Critics of globalization view the free flow ofcapital as economically destabilizing and advocatecapital controls for four main reasons: controlsare intended to guard against volatility, preventfinancial contagion, enable infant financial industriesto develop in domestic markets, and be aneffective measure of last resort that gives governmentsroom in which to breathe while they pursueneeded reforms.
However, the empirical record does not supportthe beliefs of proponents of capital controls.Protecting domestic financial markets and impedingcapital flows have often exacerbated financialcrises and caused contagion. Controls are invariablyused for protectionist purposes rather thandevelopment and to delay reform. Most important,free capital flows, like free trade, dramaticallyimprove a country's prospects for development.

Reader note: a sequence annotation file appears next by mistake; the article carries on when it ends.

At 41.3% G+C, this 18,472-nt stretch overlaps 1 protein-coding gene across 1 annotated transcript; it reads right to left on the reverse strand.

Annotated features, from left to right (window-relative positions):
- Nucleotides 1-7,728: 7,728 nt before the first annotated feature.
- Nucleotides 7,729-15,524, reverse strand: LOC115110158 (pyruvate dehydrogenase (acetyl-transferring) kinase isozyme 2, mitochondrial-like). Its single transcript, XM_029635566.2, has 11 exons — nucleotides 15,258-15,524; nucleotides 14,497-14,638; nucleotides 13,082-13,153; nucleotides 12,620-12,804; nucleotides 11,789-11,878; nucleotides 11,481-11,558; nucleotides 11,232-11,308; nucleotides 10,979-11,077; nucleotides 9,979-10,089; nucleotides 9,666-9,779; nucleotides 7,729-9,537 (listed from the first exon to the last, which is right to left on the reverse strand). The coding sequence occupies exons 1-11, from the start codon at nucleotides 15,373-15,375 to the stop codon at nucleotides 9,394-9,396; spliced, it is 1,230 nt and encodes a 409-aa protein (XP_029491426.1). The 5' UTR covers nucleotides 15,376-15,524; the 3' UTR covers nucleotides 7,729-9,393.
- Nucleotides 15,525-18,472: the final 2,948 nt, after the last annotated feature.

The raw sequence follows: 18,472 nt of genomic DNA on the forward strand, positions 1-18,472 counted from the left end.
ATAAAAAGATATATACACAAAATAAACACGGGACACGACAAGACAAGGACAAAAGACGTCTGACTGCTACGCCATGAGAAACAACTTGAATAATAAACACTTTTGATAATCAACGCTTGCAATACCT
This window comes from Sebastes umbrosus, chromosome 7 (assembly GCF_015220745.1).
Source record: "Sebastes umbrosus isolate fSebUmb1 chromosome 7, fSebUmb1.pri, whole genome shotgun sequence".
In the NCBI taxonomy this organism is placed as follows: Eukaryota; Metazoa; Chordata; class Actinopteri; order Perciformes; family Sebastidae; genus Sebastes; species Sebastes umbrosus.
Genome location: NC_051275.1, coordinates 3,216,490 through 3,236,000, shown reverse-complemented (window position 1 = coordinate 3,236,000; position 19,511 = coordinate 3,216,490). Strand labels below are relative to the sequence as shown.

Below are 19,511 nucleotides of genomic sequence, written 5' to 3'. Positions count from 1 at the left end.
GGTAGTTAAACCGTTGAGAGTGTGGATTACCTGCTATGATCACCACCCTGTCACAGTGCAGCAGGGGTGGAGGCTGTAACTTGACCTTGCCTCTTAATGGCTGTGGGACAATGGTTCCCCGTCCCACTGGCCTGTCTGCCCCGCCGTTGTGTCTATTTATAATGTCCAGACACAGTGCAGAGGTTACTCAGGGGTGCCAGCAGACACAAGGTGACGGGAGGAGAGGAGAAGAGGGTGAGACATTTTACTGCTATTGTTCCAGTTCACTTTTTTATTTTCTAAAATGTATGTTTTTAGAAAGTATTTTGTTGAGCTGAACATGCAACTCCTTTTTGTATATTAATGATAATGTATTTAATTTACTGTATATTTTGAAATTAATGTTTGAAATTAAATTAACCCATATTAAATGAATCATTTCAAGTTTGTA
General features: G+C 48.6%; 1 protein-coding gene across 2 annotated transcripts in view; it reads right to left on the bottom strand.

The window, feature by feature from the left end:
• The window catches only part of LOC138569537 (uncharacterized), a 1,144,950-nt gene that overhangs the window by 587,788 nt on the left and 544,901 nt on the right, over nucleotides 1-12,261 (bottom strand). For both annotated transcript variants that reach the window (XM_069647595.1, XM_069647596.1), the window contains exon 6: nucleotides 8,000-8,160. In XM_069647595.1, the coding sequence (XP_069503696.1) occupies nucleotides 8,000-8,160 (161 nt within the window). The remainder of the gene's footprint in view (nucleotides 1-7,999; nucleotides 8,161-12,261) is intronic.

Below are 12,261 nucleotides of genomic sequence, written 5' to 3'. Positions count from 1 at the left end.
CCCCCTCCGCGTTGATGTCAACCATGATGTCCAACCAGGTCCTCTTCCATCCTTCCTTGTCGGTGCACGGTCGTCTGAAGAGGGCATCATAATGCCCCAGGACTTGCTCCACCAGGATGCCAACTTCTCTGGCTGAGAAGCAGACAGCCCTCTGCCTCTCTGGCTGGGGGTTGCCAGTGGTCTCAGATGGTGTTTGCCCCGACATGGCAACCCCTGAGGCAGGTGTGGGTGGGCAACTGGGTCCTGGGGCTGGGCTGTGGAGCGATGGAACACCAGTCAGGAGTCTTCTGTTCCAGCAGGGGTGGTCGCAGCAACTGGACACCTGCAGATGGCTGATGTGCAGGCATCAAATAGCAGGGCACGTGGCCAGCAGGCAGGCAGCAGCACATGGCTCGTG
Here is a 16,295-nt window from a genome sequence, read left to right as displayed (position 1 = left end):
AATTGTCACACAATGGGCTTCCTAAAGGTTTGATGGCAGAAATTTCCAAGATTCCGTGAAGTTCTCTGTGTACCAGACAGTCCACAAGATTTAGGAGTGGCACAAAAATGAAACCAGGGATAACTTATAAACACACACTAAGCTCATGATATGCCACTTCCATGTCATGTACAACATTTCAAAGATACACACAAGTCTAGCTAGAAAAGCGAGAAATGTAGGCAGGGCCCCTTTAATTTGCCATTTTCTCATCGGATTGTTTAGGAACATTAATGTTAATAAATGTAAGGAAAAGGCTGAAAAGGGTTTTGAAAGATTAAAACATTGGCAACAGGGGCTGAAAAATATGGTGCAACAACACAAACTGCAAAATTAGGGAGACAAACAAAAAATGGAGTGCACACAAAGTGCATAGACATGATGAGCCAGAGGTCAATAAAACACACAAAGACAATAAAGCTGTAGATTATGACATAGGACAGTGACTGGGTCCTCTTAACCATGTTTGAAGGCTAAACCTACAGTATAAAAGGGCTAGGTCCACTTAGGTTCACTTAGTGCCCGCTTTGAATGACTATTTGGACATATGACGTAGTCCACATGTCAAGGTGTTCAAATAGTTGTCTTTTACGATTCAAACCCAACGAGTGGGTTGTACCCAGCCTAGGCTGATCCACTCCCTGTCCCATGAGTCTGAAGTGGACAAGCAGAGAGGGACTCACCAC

Malaysia, the only country to resort to extensivecapital controls in the midst of the Asianfinancial crisis in 1998, did not benefit from thosedrastic measures. Malaysia's restrictions wereinstituted more than a year after the outbreak ofthe Asian crisis and after the ringgit had fallen by34 percent and the bulk of capital flight had takenplace. Repealed in May 2001, the controls wereused more as a shield for a corrupt governmentand a means of denying economic liberty than asa remedy for Malaysia's woes. Unlike other countriesin crisis in the region, moreover, Malaysia hashad difficulty attracting foreign direct investment.
Developing countries would be better servedby addressing the real causes of financial turmoil.Specifically, countries should fix their unsoundbanking systems by opening their financial sectorsto foreign competition, eliminate governmentguarantees against bank failures, createindependent central banks, and move away frompegged exchange rates and toward floating orfully fixed exchange-rate regimes.